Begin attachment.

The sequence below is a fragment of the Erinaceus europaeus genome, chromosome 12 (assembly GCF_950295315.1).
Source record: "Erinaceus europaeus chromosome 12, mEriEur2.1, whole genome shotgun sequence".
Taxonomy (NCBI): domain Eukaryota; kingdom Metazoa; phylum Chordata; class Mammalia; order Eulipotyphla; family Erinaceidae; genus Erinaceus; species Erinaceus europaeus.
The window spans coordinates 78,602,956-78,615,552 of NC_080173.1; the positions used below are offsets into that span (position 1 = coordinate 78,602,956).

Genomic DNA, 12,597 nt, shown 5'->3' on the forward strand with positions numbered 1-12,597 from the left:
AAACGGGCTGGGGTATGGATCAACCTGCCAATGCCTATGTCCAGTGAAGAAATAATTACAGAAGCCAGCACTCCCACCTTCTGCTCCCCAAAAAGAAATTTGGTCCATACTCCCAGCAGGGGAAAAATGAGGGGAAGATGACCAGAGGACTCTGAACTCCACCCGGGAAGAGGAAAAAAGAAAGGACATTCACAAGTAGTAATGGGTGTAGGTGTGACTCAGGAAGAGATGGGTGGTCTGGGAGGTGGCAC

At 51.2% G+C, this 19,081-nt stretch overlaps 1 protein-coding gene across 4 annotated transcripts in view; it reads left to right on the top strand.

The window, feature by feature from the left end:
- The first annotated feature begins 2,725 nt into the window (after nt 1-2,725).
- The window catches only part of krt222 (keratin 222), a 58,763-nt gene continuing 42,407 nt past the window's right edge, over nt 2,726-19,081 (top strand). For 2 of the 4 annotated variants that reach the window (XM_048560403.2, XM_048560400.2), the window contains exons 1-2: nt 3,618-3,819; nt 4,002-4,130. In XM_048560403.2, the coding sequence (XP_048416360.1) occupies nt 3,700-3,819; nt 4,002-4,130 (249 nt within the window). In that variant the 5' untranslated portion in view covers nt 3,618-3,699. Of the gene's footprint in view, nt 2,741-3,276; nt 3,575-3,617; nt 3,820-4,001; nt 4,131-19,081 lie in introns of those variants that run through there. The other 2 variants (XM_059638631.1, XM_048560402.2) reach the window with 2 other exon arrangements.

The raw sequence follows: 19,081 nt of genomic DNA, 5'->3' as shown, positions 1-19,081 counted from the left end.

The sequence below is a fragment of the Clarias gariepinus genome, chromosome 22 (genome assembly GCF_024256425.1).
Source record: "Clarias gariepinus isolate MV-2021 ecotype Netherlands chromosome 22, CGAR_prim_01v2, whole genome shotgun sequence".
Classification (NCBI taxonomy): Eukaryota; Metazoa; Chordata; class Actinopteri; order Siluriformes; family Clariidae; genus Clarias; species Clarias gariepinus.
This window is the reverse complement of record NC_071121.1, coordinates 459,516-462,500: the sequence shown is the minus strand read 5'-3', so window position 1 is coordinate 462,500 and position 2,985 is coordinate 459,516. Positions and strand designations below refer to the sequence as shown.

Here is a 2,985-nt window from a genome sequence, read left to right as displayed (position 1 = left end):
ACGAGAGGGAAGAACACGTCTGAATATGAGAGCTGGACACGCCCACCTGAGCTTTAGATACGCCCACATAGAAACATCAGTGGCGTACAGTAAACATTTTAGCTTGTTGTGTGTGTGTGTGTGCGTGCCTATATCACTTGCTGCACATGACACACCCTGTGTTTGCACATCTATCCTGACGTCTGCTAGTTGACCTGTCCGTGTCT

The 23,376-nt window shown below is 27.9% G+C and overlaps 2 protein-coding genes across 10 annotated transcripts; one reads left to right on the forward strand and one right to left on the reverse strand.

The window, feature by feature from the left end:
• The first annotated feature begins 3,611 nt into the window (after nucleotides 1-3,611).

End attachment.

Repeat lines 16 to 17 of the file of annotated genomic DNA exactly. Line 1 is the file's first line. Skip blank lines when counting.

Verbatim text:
Here is a 2,985-nt window from a genome sequence, read left to right as displayed (position 1 = left end):
ACGAGAGGGAAGAACACGTCTGAATATGAGAGCTGGACACGCCCACCTGAGCTTTAGATACGCCCACATAGAAACATCAGTGGCGTACAGTAAACATTTTAGCTTGTTGTGTGTGTGTGTGTGCGTGCCTATATCACTTGCTGCACATGACACACCCTGTGTTTGCACATCTATCCTGACGTCTGCTAGTTGACCTGTCCGTGTCT